if (db == null)
                        dbTran.Commit();
                }
                catch (Exception ex)
                {
                    dbTran.Rollback();
                }
                finally
                {
                    context.Connection.Close();
                }
    }
    
    
    // your method.
    StudentEntities context = new StudentEntities();
     
     DbTransaction dbTran = null;
                try
                {
                    context.Connection.Open();
                  
                    dbTran = context.Connection.BeginTransaction();
    
                    this.Test(dbTran);
                    
                    //The manipulation of DB
                    dbTran.Commit();
                }
                catch (Exception ex)
                {
                    dbTran.Rollback();
                }
                finally
                {
                    context.Connection.Close();
                }



    I Want to do something like that. Is this possible?

    Thank in Advance



    Marcos Aguiar Jr - Brazil
    Tuesday, August 25, 2009 12:31 PM
  • Some notes:

    1. All EF updates happen in a transaction. You do not need to begin a transaction yourself.

    2. This isn't actually a transaction issue but a multi-threading issue - you have two ways of solving this:
     a. You can lock the method itself, if the method is the only mechanism by which the ID is changed, this will work.
     b. You can use optimistic concurrency instead to ensure that the object was not changed while you were modifying it.

    a is simple and will work for single-client systems. if you are running multiple servers or appdomains in your middle tier, you will want to go with b.

    HTH,
     Noam


    This posting is provided "AS IS" with no warranties, and confers no rights.
    • Marked as answer by Yichun_Feng Thursday, August 27, 2009 8:24 AM
    Tuesday, August 25, 2009 9:10 PM
  • Hi Noam.

    Thanks for help me.

    Imagine three methods.
    public void AddPerson(Person pes)
    {
        PersonEntities context = new PersonEntities();
    
        context.AddToPerson(pes);
        
    }
    
    public void AddPersonAdress(PersonAdress adress)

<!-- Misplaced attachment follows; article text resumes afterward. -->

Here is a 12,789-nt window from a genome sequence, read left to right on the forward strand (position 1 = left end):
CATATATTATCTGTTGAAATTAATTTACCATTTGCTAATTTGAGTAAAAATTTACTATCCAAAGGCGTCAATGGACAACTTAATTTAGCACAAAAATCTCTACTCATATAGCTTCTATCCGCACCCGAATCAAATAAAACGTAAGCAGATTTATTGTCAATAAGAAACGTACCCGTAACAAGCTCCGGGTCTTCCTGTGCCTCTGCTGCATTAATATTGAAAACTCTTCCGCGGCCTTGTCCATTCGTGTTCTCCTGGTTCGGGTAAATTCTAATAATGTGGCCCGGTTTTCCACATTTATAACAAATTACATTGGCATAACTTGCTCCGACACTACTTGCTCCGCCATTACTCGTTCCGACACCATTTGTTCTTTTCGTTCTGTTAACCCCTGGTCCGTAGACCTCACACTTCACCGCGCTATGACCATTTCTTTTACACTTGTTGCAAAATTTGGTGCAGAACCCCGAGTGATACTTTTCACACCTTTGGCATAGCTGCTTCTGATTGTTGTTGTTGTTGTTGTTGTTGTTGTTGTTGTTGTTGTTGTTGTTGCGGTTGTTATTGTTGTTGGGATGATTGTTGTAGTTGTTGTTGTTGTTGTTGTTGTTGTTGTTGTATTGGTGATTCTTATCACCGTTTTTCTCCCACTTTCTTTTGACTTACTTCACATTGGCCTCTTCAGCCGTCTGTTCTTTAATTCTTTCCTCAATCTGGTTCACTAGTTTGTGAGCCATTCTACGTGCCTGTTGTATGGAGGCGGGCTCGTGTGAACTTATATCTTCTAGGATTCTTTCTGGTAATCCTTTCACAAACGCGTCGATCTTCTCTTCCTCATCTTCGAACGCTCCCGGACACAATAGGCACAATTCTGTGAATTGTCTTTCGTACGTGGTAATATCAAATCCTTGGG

{
        PersonEntities context = new Person Entities();
    
        context.AddtoPersonAdress(adress);
    }
    
    public void insertPerson(Person pes, PersonAdress adress)
    {
        AddPerson(pes);
        AddPersonAdress(adress);
    }
    
    
    If I insert one person in system, the data about person (name, birth date) is save in a table different that the adress (adress, city, country, zip code, state).

    If an error happen when my application will insert PersonAdress, I need to do a rollback. 

    The problem is that Person is save, didn't happen rollback.

    Can anybody help me?

    Thanks in Advance.


    Marcos Aguiar Jr - Brazil
    Wednesday, August 26, 2009 12:46 PM
  • Hi Marcos,
    Try using the TransactionScope class of System.Transactions.
    You can read about how to use it in EF and also get example in the following links:
    http://msdn.microsoft.com/en-us/library/bb738530.aspx
    http://msdn.microsoft.com/en-us/library/bb738523.aspx

    I hope it will help you.
    Gil Fink
    • Marked as answer by Yichun_Feng Thursday, August 27, 2009 8:24 AM
    Wednesday, August 26, 2009 1:42 PM
  • Hi Marcos Aguiar Jr,

     

    I’ve tried this example, and it works fine when the second inserting fails, the first inserting rolls back.

     

                StudentEntities context = new StudentEntities();

                DbTransaction dbTran = null;

     

                try

                {

                    context.Connection.Open();

                    dbTran = context.Connection.BeginTransaction();

     

                    Persons person = new Persons { id = 98, name = "typot" };

                    Stu stu = new Stu() { name = "pigtypot" };

     

                    context.AddToPersons(person);

                    context.AddToStu(stu);

                    context.SaveChanges();

     

                    dbTran.Commit();

                }

                catch (Exception ex)

                {

                    dbTran.Rollback();

                    MessageBox.Show(ex.ToString());

                }

                finally

                {

                    context.Connection.Close();

                }

     

    If there is a foreignkey constraint in the two table, you can use one add method for inserting.

    Like in this thread:

    http://social.msdn.microsoft.com/Forums/en-US/adodotnetentityframework/thread/5d9273db-8083-4598-a0e9-28fe1fcf096b/

     

    Does this works for you? If you have any questions or concerns, please update the thread and we will have a further discussion.

     

     

    Best Regards

    Yichun Feng

    • Proposed as answer by Yichun_Feng Thursday, August 27, 2009 8:25 AM
    Thursday, August 27, 2009 3:04 AM
  • Hi Yichun Feng.

    I did one example equals It's and work, but the problem is that I have other method that are other class and I need to use in just with one transaction, so I need to pass the object context.

    Using your example, I need to create two method, one to Person another to Student and use the same object context.

    Example:

    public void AddStudent()
    {
        StudentEntity ent = new StudentEntity();


        try
        {
            ent.Connection.Open();
            dbTrans = ent.Connection.BeginTransaction();

            this.InsertPerson(ent);
            this.insertStudent(ent);

            dbTrans.Commit();
         }
         catch
        {
           dbTrans.RollBack();
        }
        finally
        {
           dbTrans.Connection.Close();
         }

    I believe so solve my problem.

    What do you think?

    Thanks in advance.
    Marcos Aguiar Jr - Brazil
    • Proposed as answer by Tony Gupta Wednesday, July 17, 2013 3:11 AM
    • Unproposed as answer by Tony Gupta Wednesday, July 17, 2013 3:11 AM
    Thursday, August 27, 2009 11:42 AM